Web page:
2. Why New England Patriots still best team ever
3. DREAMers find ally in conservative Christians
4. Mighty Earth vs Tyson, with Jessye Waxman and Lora Fraracci
5. Global warming kisses Paris accord goodbye
6. No one president can fix America’s deep disfunction, with Ron Yarnell

– Listen to the Fallon Forum live Mondays, 11:00-12:00 noon CT on La Reina KDLF 96.5 FM and 1260 AM (central Iowa).


– Listen on other local affiliates:
– KHOI 89.1 FM (Ames, IA)
– KICI.LP 105.3 FM (Iowa City, IA)
– WHIV 102.3 FM (New Orleans, LA)
– KPIP-LP, 94.7 FM (Fayette, MO)

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Iowa Pipeline Fighters Head to Super Bowl to Pressure US Bank to Divest

Dear Friends,

Go Tom Brady! Yeah, I just had to get that out of the way. Across the country, people are turning up the heat on politicians and corporations intent on destroying our water, land, and planet for satiate their lust for power and money.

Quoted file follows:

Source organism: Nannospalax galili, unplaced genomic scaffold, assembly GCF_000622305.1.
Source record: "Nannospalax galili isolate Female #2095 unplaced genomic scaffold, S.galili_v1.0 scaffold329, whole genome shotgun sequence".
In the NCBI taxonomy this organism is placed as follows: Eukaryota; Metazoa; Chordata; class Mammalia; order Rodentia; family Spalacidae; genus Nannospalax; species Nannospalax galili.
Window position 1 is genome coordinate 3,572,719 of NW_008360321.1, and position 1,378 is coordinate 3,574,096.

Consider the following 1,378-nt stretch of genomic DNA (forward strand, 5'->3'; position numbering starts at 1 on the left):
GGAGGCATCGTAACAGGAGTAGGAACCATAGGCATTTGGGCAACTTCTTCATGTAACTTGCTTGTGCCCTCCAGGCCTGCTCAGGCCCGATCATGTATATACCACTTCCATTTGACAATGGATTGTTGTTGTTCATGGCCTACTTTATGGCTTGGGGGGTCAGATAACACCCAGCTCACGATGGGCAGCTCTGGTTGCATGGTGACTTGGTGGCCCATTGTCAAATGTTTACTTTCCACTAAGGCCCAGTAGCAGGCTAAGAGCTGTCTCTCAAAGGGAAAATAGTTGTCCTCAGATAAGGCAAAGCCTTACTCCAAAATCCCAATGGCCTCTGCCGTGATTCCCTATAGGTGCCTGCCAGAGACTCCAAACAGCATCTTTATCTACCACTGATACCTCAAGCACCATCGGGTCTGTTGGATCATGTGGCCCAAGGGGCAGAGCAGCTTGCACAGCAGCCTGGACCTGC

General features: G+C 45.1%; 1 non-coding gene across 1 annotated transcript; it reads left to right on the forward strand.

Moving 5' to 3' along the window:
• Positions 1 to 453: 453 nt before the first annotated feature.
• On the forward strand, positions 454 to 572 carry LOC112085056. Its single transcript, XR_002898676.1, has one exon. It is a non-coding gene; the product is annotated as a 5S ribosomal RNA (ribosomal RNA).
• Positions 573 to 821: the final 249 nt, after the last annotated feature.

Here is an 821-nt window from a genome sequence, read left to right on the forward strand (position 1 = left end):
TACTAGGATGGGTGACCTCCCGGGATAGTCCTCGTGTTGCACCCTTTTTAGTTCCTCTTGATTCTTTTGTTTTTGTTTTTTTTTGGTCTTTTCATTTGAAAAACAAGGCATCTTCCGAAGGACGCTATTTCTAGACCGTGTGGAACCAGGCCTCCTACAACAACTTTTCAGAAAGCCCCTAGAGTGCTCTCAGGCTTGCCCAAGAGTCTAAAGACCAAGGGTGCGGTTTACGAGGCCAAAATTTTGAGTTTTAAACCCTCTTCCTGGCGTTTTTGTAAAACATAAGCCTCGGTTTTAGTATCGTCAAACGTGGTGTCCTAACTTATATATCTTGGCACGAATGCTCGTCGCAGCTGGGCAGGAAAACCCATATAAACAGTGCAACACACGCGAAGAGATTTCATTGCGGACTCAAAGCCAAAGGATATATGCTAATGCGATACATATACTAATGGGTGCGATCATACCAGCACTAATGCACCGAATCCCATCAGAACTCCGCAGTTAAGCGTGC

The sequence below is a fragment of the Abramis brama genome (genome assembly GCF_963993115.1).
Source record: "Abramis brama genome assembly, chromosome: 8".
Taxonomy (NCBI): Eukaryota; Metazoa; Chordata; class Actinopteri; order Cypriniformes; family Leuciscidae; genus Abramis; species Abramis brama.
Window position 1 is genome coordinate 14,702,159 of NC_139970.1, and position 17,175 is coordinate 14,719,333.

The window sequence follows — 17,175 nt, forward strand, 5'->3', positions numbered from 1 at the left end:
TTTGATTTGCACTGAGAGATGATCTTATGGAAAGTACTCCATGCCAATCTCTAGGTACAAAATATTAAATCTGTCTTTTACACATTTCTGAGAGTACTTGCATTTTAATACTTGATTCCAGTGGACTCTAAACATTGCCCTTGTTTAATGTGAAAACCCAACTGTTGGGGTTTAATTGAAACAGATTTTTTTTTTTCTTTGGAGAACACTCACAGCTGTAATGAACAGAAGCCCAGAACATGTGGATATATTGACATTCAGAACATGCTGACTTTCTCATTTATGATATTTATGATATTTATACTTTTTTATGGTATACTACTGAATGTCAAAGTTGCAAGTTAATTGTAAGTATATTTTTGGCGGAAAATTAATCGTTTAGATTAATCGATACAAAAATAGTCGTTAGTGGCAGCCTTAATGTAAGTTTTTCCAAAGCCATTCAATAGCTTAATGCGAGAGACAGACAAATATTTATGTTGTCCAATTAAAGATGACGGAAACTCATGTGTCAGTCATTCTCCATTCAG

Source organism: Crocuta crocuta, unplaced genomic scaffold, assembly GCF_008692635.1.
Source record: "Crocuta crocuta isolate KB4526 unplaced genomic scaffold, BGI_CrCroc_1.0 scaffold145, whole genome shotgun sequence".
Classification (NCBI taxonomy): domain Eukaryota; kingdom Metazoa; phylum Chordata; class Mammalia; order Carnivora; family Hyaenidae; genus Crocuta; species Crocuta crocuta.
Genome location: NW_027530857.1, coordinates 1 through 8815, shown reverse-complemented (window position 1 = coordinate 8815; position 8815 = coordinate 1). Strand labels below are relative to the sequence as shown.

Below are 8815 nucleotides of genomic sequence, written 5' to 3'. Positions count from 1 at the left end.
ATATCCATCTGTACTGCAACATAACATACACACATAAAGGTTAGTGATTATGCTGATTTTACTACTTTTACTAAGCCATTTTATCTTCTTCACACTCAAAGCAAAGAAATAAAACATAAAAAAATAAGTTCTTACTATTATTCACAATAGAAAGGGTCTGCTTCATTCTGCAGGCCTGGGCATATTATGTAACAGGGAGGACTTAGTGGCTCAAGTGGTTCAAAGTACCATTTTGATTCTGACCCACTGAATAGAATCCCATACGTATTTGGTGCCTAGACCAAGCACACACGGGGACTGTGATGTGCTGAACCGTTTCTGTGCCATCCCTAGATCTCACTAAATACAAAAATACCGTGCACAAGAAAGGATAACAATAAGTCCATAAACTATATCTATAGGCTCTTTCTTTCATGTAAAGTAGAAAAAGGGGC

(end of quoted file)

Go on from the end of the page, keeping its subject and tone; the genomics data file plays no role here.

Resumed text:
US Bank is one of them, and it’ll be in the spotlight on Super Sunday when the Pats and Eagles tangle at US Bank Stadium in Minneapolis.

The day before the Super Bowl — let’s call it Super Saturday — pipeline fighters, Native leaders, and property-rights defenders from across the upper Midwest will converge in Minneapolis to turn up the heat on US Bank. I’ll be there and, with cold weather forecast, will be wearing two hats. See photo on right. And see the release below for details about the action.

And “Go Tom Brady!” (Or did I already say that?) — Ed

Thursday, February 1, 2018 — 11:00 a.m. CST

Contact: Christine Nobiss at (319) 331-8034 or
Contact: Ed Fallon at (515) 238-6404 or